A large number of conditions can cause vesicles (small blisters), pustules (yellow blisters), bullae (big blisters), erosions (sores) and ulcerations during the newborn period. The most common are toxic erythema of the newborn (also known as ‘erythema toxicum neonatorum’) and miliaria. Other conditions to consider include:
- Bacteria: staphylococci (impetigo), streptococci (boils); rarely listeria, haemophilus, pseudomonas, syphilis
- Fungi: candida (thrush), malassezia
- Viruses: herpes simplex (cold sores), varicella (chickenpox)
- Infestations: scabies
- Neonatal cephalic pustulosis (papules and pustules on the face and upper chest)
- Congenital Langerhans cell histiocytosis (crusted papules and petechiae)
- Incontinentia pigmenti (blisters and scaling in a linear or whorled array along the lines of Blaschko)
Toxic erythema of newborn
The eruption known as toxic erythema of the newborn affects 50% of full-term neonates but is uncommon in premature babies. It arises in the first few days and presents with scattered pink or red marks often with papules (small bumps) and weals scattered over face and the rest of the body. The lesions are transient. Toxic erythema spares the palms and soles. It does not bother the baby. It resolves spontaneously over one to two days.
Transient neonatal pustular melanosis may be a severe variant of toxic erythema of the newborn in which pustules are present. It's present at birth.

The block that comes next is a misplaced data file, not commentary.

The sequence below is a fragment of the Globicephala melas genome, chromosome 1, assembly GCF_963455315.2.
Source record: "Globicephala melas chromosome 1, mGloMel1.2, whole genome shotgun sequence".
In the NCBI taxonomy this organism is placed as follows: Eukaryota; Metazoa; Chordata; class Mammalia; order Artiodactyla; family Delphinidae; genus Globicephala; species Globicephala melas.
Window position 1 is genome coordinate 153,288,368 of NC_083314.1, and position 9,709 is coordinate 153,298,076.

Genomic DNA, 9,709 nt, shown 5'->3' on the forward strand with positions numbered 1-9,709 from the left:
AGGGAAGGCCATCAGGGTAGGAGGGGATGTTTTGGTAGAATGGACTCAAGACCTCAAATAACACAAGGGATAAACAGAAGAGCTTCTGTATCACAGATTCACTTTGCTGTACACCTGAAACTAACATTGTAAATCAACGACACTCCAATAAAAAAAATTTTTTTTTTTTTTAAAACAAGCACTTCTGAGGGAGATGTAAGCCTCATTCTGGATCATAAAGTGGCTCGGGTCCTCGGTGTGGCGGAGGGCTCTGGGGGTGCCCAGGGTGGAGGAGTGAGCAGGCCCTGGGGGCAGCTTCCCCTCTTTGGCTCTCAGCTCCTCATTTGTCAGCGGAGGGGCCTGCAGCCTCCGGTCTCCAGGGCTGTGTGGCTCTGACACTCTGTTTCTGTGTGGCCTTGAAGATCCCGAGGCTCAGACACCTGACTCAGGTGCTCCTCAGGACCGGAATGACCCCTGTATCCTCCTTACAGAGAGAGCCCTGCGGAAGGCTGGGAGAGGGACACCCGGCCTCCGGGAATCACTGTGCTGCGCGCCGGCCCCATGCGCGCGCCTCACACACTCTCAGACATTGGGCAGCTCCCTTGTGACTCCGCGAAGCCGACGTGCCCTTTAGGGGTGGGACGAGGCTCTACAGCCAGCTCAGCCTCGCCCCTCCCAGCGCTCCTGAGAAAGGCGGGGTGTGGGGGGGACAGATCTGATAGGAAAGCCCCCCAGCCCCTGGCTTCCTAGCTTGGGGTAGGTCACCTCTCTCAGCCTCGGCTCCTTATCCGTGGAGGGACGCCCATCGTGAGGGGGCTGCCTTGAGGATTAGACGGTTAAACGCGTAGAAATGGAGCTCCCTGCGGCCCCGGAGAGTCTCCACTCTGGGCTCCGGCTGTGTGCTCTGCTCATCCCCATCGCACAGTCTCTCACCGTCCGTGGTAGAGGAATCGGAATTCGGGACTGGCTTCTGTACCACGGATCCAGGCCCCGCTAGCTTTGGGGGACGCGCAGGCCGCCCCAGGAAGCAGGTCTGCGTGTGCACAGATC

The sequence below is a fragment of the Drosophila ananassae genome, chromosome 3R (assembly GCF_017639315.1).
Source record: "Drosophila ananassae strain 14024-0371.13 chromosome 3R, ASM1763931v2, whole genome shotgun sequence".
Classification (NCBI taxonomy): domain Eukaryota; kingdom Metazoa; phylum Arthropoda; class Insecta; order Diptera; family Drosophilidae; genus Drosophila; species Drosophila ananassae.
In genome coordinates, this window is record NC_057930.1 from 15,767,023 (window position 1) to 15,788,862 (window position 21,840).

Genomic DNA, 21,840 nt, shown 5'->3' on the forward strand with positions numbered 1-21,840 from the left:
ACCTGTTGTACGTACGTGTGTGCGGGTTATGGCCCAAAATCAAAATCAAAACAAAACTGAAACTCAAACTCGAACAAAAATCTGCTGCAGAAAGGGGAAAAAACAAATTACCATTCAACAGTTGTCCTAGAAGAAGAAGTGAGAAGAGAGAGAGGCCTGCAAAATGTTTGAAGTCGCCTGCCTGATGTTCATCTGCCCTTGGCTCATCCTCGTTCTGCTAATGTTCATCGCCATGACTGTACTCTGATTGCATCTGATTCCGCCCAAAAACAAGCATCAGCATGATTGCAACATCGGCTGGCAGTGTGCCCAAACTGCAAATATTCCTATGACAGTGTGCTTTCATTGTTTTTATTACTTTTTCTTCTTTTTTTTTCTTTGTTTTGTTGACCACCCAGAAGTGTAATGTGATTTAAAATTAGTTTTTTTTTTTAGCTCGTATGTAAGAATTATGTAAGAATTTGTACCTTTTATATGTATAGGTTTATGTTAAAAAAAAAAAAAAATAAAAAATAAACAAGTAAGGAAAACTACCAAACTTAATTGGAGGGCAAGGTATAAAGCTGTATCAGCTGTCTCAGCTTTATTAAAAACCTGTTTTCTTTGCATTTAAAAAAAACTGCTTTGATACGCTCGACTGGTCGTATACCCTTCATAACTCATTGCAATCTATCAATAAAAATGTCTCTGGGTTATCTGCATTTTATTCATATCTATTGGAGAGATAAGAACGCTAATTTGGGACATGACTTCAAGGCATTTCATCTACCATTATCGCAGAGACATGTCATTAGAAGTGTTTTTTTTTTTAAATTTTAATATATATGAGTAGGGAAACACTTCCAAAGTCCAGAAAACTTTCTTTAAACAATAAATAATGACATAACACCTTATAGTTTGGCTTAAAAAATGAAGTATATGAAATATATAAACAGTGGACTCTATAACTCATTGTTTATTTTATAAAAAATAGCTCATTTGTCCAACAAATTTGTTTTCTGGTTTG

If investigations are thought necessary, microscopy of a pustule may show eosinophils (a type of white blood cell). In contrast, neutrophils (another type of white blood cell) are characteristic of transient neonatal pustular melanosis, which only affects dark-skinned babies. It may be appropriate to culture the lesions for bacteria, candida and herpes virus.
Toxic erythema of the newborn
Miliaria affects about 15% of newborn babies in warm climates and is due to blockage (occlusion) of the sweat duct. If the occlusion is superficial, sweat collects just below the stratum corneum (dead cells on the skin surface) forming clear, thin-walled blisters (miliaria cristallina). Slightly deeper occlusion results in red papules and pustules (miliaria rubra or ‘prickly heat’).
Miliaria most often affects the forehead, neck and upper trunk and occluded areas of babies in the first few weeks of life. It settles within a few days on cooling and removing occlusive clothing.
Milia are tiny white spots due to accumulation of sweat in blocked pores. About 50% of infants have milia on the face, most resolving within the first 4 weeks of life. Milia in newborns may also occur on the hard palate (Bohn's nodules) or on the gum margins (Epstein's pearls). These also resolve spontaneously.
Sucking and suckling blisters
Sucking blisters are caused by vigorous sucking by the infant whilst still in the womb. Intact blisters or erosions may be found on the forearm, wrist, hands or fingers. They resolve within a few days.
Suckling ‘blisters’ are firm swellings on the upper lip and are a hyperplastic response to suckling.